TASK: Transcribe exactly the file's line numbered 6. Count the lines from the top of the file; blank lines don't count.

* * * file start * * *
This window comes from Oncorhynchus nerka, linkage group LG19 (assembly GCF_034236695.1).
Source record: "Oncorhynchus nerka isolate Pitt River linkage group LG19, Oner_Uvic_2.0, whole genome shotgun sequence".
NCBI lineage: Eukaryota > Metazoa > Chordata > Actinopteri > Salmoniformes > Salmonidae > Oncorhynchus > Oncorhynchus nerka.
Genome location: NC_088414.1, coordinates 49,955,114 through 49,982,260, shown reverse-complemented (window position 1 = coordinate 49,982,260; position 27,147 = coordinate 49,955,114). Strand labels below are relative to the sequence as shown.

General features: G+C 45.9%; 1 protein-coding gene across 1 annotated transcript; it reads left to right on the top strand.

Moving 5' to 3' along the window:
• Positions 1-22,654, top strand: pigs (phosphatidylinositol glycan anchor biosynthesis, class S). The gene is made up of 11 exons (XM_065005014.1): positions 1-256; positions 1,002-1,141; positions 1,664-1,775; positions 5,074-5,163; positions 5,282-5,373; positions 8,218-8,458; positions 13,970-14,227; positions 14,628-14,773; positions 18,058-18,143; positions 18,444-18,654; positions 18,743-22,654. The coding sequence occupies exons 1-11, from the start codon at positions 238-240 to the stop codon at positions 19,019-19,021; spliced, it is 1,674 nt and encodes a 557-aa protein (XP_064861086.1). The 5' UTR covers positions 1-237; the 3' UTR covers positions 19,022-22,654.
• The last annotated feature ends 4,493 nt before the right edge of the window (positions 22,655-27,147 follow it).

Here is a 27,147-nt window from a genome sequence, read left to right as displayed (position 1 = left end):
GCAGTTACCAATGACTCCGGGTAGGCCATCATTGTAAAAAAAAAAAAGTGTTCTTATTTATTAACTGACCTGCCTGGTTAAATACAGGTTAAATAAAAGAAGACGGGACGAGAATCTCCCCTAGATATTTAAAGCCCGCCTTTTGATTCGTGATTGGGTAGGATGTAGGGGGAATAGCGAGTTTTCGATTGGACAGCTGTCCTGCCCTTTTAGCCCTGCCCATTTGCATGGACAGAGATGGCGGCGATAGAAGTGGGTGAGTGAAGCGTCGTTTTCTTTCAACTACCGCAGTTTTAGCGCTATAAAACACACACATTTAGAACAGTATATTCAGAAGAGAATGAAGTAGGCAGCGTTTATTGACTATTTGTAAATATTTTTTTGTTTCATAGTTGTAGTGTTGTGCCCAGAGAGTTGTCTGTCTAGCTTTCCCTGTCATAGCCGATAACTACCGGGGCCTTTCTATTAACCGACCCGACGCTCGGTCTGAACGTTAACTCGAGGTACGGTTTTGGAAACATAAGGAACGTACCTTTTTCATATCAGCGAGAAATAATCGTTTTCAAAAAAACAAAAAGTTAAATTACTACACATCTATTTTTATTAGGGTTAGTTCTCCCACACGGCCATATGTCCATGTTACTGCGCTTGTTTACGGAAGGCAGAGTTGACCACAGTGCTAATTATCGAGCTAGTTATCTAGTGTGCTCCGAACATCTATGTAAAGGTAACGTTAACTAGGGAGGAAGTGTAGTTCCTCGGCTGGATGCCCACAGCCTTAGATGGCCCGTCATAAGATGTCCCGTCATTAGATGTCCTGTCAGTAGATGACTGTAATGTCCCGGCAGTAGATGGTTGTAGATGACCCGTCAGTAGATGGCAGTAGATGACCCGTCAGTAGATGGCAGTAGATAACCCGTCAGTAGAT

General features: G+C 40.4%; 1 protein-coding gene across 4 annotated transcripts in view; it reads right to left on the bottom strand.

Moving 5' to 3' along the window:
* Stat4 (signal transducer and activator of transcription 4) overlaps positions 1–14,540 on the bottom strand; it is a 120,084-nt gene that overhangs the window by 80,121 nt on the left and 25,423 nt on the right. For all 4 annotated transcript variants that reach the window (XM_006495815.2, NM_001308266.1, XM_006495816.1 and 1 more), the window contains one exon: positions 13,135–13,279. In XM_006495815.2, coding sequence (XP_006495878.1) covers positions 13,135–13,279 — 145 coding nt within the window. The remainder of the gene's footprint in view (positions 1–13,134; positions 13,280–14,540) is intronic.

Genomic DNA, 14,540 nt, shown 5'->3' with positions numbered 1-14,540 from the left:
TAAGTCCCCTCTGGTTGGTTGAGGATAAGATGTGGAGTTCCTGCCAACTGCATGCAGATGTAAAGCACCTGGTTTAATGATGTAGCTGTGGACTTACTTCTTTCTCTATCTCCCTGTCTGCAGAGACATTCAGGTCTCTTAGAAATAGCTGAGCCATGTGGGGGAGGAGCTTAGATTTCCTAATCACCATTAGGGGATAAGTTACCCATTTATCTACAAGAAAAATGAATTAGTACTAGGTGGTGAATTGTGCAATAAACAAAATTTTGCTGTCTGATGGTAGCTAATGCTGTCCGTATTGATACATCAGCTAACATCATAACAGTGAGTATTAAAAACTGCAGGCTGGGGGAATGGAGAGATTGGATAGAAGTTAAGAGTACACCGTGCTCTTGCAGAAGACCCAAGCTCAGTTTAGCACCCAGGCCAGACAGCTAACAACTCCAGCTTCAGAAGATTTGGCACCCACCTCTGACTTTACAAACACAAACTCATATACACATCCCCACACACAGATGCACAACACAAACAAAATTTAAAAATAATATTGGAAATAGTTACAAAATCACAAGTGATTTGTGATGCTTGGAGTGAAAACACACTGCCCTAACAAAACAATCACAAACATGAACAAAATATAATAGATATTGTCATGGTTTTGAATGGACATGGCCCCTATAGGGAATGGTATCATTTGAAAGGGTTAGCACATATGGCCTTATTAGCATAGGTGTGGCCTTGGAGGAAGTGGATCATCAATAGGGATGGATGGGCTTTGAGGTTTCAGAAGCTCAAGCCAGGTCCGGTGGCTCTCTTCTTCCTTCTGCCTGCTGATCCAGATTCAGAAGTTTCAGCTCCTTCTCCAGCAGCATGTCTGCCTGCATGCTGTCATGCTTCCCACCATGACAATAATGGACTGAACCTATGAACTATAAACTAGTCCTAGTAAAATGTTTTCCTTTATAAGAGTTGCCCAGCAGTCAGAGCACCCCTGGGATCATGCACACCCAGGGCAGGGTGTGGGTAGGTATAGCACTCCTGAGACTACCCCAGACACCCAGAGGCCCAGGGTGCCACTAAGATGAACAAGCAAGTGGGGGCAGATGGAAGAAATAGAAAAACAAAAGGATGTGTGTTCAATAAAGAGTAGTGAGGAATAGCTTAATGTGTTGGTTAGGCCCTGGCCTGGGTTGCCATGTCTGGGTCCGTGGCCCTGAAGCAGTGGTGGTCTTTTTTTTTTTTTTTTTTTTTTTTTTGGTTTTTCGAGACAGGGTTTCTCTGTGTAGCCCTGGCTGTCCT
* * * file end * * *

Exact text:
Moving 5' to 3' along the window: